Catholic Spirituality, Family Life, feast days, liturgical living, Marriage, motherhood, Suffering

You’re dragging me to Calvary

March 21, 2016

I was sipping an herbal tea in the chilly and confused Colorado sunshine yesterday afternoon with a girlfriend, recounting an actual conversation I’d had with my 5 year old, and I laid the (slightly) hyperbolic one-liner on her as an example of how hard the last week has been: croup, stomach virus round 2 million, traveling daddy, poop exploring toddler.

“You’re dragging me to Calvary!!”

I did, actually, yell that across the house as the naughty child in question scampered down to his basement lair after hitting his brother in the head with a butterfly net-turned-lightsaber.

“Wow,” said she, laughing and setting down her chai, “you’re dragging me to Calgary! That’s intense.”

So close.

(And yet, no offense to Canadian winters, but I presume they’re not quite on par with the Crucifixion.)

Still, it made us both laugh, because her verbal misstep was funny and because I was being a little bit ridiculous. But I was also being a little bit honest.

This Lent has been different, because I didn’t prep for it, not in the way I’ve done in years past, starching my sackcloth and making DIY ashes out of ambitious New Year’s Resolutions thinly disguised as piety.

Nope, this year I just threw in the haircloth towel at the outset and let the sacrifices present themselves to me as they came, not in spite of my marital and motherly vocation, but right from the very heart of it.

And come they did.

I was amazed, not by how difficult things were, but by how many opportunities I have every single day to cast my heart heavenward and utter an internal “fiat.”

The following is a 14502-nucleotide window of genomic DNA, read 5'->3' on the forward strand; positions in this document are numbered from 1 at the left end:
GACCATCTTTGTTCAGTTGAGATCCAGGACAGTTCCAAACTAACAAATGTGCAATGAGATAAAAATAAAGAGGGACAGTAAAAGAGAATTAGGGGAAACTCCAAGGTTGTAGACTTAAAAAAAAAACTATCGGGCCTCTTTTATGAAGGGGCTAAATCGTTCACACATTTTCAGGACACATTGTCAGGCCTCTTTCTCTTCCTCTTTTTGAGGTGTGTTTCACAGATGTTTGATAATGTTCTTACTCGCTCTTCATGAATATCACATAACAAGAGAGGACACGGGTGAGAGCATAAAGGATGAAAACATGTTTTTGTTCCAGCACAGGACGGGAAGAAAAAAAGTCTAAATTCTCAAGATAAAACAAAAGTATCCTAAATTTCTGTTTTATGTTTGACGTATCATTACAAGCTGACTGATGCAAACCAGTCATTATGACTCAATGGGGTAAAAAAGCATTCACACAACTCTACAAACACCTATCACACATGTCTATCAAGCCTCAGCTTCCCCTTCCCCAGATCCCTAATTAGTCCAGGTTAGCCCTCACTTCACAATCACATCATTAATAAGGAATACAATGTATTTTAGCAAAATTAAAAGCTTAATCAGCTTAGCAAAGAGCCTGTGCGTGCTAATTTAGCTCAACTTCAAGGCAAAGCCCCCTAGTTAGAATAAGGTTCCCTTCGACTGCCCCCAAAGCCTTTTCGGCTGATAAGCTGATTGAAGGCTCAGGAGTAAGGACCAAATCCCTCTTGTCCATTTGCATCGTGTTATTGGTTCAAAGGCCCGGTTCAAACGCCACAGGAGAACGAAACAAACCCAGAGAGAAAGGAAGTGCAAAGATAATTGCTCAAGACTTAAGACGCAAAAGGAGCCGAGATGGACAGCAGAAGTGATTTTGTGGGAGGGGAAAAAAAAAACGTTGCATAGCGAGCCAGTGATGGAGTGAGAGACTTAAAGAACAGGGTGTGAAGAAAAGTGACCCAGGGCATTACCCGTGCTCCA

(Fiat can sound a little bit like a swear word sometimes.)

What has been most surprising has been that the opportunities to suffer appear to have increased over the past 5 weeks, with a multiplication of minor illnesses and naughtinesses and stresses and tensions.

But my anger and frustration have not increased. My sense of feeling assaulted by the fruit of my own womb or of being abandoned by God in difficult moments have not increased.

So to recap: things are harder, but they feel lighter. Lighter because I’m more aware I’m not in it alone, and because grace is real and effective.

It’s transformative not of the suffering, but of the sufferer.

That’s what I’ve never understood about heroic virtue and the saints and all my holy friends whose lives appear, at least to the outside observer, to be horrifyingly difficult.

How can anyone want to get close to you, Lord? St. Teresa of Avila had it right when she questioned Your relationship skills, I’d muse privately, observing some heroic soul undergoing yet another trial, enduring yet another setback.

But this little liturgical season of abandonment to Divine Providence, (ish. I’d say I’ve had moments of light abandonment. Work in progress.) I’ve had little glimpses of insight into the heart of God, into the economy of His grace.

And it’s really is sufficient, it turns out.

All the times I haven’t felt that to be true in the past, I think, had more to do with my unwillingness to let him shoulder the load with me.

I’ve got to allow myself to be dragged up that hill, right up to the Cross. And this vocation provides ample opportunities for growth in holiness.

My stubborn (and frankly, quite stupid) insistence that I got this, I can do this through gritted metaphorical teeth usually ended up with me licking my wounds and sulking in an adolescent pique of temper, knowing full well that I shouldn’t have moved that heavy dresser by myself, so to speak. And now my back ached and it was stuck in the middle of the room, even uglier and more obvious than before.

Am I losing you with the home decor metaphors? Mea culpa, moving furniture around is (one of) my love languages.